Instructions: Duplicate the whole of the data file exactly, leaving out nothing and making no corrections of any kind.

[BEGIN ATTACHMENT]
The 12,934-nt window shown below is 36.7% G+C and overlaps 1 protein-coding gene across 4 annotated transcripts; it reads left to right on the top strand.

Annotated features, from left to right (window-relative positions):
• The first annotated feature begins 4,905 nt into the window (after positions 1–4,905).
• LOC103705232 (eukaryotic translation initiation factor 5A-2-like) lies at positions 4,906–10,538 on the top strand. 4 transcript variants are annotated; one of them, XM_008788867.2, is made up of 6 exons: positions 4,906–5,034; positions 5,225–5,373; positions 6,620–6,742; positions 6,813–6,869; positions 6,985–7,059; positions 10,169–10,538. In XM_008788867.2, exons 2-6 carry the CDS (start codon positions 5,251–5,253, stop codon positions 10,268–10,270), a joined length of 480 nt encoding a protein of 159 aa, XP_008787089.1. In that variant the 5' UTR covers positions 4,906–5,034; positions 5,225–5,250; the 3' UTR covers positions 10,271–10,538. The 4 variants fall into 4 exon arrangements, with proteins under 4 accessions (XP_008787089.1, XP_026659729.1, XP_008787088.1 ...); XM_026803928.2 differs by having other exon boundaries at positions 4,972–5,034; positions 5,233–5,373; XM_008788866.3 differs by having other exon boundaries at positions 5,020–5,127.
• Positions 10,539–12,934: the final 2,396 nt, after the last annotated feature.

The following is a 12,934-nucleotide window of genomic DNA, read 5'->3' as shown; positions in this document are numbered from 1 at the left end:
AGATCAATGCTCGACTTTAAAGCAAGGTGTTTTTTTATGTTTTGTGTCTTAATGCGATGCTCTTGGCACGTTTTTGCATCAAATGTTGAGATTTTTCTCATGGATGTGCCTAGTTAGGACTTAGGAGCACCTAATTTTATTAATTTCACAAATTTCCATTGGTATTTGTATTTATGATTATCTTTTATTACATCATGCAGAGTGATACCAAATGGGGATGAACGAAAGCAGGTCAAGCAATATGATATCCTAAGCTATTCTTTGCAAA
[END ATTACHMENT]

The 12,934-nt window shown below is 36.7% G+C and overlaps 1 protein-coding gene across 4 annotated transcripts; it reads left to right on the top strand.

Annotated features, from left to right (window-relative positions):
• The first annotated feature begins 4,905 nt into the window (after positions 1–4,905).
• LOC103705232 (eukaryotic translation initiation factor 5A-2-like) lies at positions 4,906–10,538 on the top strand. 4 transcript variants are annotated; one of them, XM_008788867.2, is made up of 6 exons: positions 4,906–5,034; positions 5,225–5,373; positions 6,620–6,742; positions 6,813–6,869; positions 6,985–7,059; positions 10,169–10,538. In XM_008788867.2, exons 2-6 carry the CDS (start codon positions 5,251–5,253, stop codon positions 10,268–10,270), a joined length of 480 nt encoding a protein of 159 aa, XP_008787089.1. In that variant the 5' UTR covers positions 4,906–5,034; positions 5,225–5,250; the 3' UTR covers positions 10,271–10,538. The 4 variants fall into 4 exon arrangements, with proteins under 4 accessions (XP_008787089.1, XP_026659729.1, XP_008787088.1 ...); XM_026803928.2 differs by having other exon boundaries at positions 4,972–5,034; positions 5,233–5,373; XM_008788866.3 differs by having other exon boundaries at positions 5,020–5,127.
• Positions 10,539–12,934: the final 2,396 nt, after the last annotated feature.

The following is a 12,934-nucleotide window of genomic DNA, read 5'->3' as shown; positions in this document are numbered from 1 at the left end:
AGATCAATGCTCGACTTTAAAGCAAGGTGTTTTTTTATGTTTTGTGTCTTAATGCGATGCTCTTGGCACGTTTTTGCATCAAATGTTGAGATTTTTCTCATGGATGTGCCTAGTTAGGACTTAGGAGCACCTAATTTTATTAATTTCACAAATTTCCATTGGTATTTGTATTTATGATTATCTTTTATTACATCATGCAGAGTGATACCAAATGGGGATGAACGAAAGCAGGTCAAGCAATATGATATCCTAAGCTATTCTTTGCAAA